Initially produced in China, celadons were highly prized for their resemblance to jade and the tranquil beauty of their glaze. They were produced and exported across Southeast Asia and the Middle East long before European involvement in the trade of Asian ceramics.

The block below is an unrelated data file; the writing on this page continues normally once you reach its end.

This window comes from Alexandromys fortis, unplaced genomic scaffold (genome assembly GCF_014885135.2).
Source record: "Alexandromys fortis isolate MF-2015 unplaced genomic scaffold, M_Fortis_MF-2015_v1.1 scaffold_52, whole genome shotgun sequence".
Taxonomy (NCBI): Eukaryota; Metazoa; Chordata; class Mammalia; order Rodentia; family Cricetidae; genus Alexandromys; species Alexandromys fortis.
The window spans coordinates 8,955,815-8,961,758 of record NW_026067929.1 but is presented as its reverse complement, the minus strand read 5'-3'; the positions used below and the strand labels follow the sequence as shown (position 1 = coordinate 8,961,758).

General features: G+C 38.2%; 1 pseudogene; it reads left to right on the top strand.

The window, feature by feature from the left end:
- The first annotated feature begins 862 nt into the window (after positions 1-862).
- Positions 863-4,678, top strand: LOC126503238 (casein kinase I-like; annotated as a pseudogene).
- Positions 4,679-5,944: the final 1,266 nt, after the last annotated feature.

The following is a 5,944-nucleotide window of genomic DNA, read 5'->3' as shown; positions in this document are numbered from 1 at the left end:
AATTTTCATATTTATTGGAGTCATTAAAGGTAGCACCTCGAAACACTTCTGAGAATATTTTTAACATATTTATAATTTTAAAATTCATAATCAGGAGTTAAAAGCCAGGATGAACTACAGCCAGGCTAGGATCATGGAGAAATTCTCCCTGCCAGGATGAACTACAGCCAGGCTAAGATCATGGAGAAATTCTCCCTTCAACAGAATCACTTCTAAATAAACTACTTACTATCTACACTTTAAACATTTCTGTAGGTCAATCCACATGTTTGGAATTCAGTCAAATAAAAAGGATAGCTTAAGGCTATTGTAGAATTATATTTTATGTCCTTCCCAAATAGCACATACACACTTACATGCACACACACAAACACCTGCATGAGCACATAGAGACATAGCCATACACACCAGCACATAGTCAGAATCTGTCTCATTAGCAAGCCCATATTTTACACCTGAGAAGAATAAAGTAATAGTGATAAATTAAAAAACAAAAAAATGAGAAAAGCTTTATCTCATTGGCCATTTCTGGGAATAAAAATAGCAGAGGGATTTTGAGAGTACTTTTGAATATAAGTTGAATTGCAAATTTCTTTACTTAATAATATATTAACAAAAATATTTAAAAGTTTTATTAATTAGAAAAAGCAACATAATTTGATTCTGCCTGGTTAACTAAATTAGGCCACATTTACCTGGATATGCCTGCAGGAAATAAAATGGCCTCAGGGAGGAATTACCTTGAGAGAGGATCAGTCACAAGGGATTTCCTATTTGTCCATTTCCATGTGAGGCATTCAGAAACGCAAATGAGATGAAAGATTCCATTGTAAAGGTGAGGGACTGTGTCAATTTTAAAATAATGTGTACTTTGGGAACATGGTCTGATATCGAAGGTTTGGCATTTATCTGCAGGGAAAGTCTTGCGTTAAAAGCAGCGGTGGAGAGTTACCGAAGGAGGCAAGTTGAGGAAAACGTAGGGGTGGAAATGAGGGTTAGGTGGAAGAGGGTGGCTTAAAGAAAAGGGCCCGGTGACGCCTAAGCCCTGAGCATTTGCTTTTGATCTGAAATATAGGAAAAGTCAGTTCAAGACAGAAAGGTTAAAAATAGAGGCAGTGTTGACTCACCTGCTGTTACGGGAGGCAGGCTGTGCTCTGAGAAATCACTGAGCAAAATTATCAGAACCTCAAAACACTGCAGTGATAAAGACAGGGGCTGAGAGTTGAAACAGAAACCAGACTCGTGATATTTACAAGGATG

The celadons of the Longquan kilns in Zhejiang province were among the finest produced in China, and the potters there led stylistic and technical developments in celadon production from the Song Dynasty (960-1279) through to the early Ming (1368-1644). The range of glaze colour from greyish to blueish greens results from the impact of variations in kiln temperature and atmosphere on the iron oxide within the glaze. The levels of iron oxide also have an impact on end colour; a lower iron oxide content will generally result in a blueish colour, while higher levels will result in darker, olive tones.